After MacIntyre: the character and achievements of the enigmatic Scottish philosopher

26 July 2017 | by John Haldane

Modern philosophy


He is regularly cited as one of the half-dozen or so most important thinkers of the last 50 years. After Virtue, published in 1981, is often listed among the most influential works of philosophy of the last century. Yet few who know his name and that of his most famous book could say much about who he is or why he matters.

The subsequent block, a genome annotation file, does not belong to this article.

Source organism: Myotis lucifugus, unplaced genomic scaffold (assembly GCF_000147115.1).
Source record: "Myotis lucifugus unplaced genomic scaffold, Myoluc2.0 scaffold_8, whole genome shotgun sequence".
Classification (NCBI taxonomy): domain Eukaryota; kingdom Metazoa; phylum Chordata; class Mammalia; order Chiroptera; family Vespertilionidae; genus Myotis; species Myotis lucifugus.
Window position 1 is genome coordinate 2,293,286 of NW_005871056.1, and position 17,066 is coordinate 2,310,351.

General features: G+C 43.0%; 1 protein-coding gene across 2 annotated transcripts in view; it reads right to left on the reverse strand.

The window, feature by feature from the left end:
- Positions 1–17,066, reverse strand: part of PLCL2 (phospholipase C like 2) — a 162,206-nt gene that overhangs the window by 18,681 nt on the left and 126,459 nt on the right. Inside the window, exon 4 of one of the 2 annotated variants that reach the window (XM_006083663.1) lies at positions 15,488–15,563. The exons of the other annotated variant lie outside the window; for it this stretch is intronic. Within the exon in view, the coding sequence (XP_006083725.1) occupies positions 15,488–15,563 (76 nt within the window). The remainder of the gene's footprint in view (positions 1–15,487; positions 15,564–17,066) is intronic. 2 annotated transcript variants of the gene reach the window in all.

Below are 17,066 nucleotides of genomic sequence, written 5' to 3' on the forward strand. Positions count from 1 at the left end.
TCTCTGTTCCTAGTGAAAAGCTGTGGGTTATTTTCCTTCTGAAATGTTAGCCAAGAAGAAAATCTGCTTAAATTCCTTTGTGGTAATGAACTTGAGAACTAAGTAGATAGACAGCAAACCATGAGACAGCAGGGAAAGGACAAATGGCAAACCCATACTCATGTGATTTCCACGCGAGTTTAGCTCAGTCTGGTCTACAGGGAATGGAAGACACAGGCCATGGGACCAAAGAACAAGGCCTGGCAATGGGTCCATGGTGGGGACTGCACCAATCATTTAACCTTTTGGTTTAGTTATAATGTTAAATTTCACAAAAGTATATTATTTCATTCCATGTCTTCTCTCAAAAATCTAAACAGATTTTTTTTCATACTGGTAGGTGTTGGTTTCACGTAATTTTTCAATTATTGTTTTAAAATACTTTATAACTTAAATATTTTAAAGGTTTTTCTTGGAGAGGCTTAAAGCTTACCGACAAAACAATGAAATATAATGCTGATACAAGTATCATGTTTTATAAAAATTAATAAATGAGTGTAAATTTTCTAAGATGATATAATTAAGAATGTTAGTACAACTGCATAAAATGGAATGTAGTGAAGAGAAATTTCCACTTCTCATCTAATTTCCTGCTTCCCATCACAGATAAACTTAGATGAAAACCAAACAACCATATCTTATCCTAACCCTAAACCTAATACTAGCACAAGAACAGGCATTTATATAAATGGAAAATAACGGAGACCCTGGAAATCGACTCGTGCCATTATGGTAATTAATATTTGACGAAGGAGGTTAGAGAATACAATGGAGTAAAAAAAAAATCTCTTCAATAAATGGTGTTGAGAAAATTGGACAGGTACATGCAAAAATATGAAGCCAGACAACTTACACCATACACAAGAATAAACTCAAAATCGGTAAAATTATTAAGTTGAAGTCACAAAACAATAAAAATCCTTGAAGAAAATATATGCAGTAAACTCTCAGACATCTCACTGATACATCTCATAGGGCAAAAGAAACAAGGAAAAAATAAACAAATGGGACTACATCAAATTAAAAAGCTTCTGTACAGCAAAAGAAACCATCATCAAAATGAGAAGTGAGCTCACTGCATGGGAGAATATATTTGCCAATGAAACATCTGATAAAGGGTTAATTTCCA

First, he is a man of contrasts. Born in Glasgow in 1929, of Scots and Scots-Irish stock, Alasdair MacIntyre has written knowledgeably and proudly of the Scottish educational and philosophical traditions, but was raised, schooled and attended universities in England, and spent the first two decades of his academic career there before moving to the United States in 1970, where he has remained ever since.

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